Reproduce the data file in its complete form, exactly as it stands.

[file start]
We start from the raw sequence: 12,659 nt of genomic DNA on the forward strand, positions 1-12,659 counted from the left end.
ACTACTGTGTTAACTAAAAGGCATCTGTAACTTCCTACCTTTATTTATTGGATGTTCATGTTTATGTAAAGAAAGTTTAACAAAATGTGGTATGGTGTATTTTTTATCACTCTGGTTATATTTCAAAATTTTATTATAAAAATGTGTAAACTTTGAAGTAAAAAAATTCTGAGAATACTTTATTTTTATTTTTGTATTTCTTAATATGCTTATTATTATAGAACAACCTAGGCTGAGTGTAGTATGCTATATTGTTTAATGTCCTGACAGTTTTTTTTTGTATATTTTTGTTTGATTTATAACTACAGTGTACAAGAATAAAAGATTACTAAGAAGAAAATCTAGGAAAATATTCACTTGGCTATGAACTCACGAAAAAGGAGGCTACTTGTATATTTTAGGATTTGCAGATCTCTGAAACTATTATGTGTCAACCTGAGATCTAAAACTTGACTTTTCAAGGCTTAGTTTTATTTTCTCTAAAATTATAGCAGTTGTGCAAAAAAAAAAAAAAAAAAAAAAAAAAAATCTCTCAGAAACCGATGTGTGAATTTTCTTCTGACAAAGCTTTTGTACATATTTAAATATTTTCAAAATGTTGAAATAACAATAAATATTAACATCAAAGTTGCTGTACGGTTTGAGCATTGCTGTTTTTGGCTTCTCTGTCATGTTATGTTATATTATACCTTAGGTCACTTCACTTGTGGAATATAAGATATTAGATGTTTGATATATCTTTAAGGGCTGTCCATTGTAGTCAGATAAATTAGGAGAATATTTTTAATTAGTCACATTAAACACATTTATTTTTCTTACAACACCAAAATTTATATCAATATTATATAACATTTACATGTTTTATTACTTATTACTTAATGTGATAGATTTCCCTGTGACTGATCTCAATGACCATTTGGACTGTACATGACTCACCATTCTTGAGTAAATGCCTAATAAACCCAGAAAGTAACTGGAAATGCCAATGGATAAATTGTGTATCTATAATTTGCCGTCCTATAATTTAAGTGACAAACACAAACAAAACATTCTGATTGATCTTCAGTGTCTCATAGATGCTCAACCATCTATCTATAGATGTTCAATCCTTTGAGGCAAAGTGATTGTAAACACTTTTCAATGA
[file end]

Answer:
We start from the raw sequence: 12,659 nt of genomic DNA on the forward strand, positions 1-12,659 counted from the left end.
ACTACTGTGTTAACTAAAAGGCATCTGTAACTTCCTACCTTTATTTATTGGATGTTCATGTTTATGTAAAGAAAGTTTAACAAAATGTGGTATGGTGTATTTTTTATCACTCTGGTTATATTTCAAAATTTTATTATAAAAATGTGTAAACTTTGAAGTAAAAAAATTCTGAGAATACTTTATTTTTATTTTTGTATTTCTTAATATGCTTATTATTATAGAACAACCTAGGCTGAGTGTAGTATGCTATATTGTTTAATGTCCTGACAGTTTTTTTTTGTATATTTTTGTTTGATTTATAACTACAGTGTACAAGAATAAAAGATTACTAAGAAGAAAATCTAGGAAAATATTCACTTGGCTATGAACTCACGAAAAAGGAGGCTACTTGTATATTTTAGGATTTGCAGATCTCTGAAACTATTATGTGTCAACCTGAGATCTAAAACTTGACTTTTCAAGGCTTAGTTTTATTTTCTCTAAAATTATAGCAGTTGTGCAAAAAAAAAAAAAAAAAAAAAAAAAAAATCTCTCAGAAACCGATGTGTGAATTTTCTTCTGACAAAGCTTTTGTACATATTTAAATATTTTCAAAATGTTGAAATAACAATAAATATTAACATCAAAGTTGCTGTACGGTTTGAGCATTGCTGTTTTTGGCTTCTCTGTCATGTTATGTTATATTATACCTTAGGTCACTTCACTTGTGGAATATAAGATATTAGATGTTTGATATATCTTTAAGGGCTGTCCATTGTAGTCAGATAAATTAGGAGAATATTTTTAATTAGTCACATTAAACACATTTATTTTTCTTACAACACCAAAATTTATATCAATATTATATAACATTTACATGTTTTATTACTTATTACTTAATGTGATAGATTTCCCTGTGACTGATCTCAATGACCATTTGGACTGTACATGACTCACCATTCTTGAGTAAATGCCTAATAAACCCAGAAAGTAACTGGAAATGCCAATGGATAAATTGTGTATCTATAATTTGCCGTCCTATAATTTAAGTGACAAACACAAACAAAACATTCTGATTGATCTTCAGTGTCTCATAGATGCTCAACCATCTATCTATAGATGTTCAATCCTTTGAGGCAAAGTGATTGTAAACACTTTTCAATGA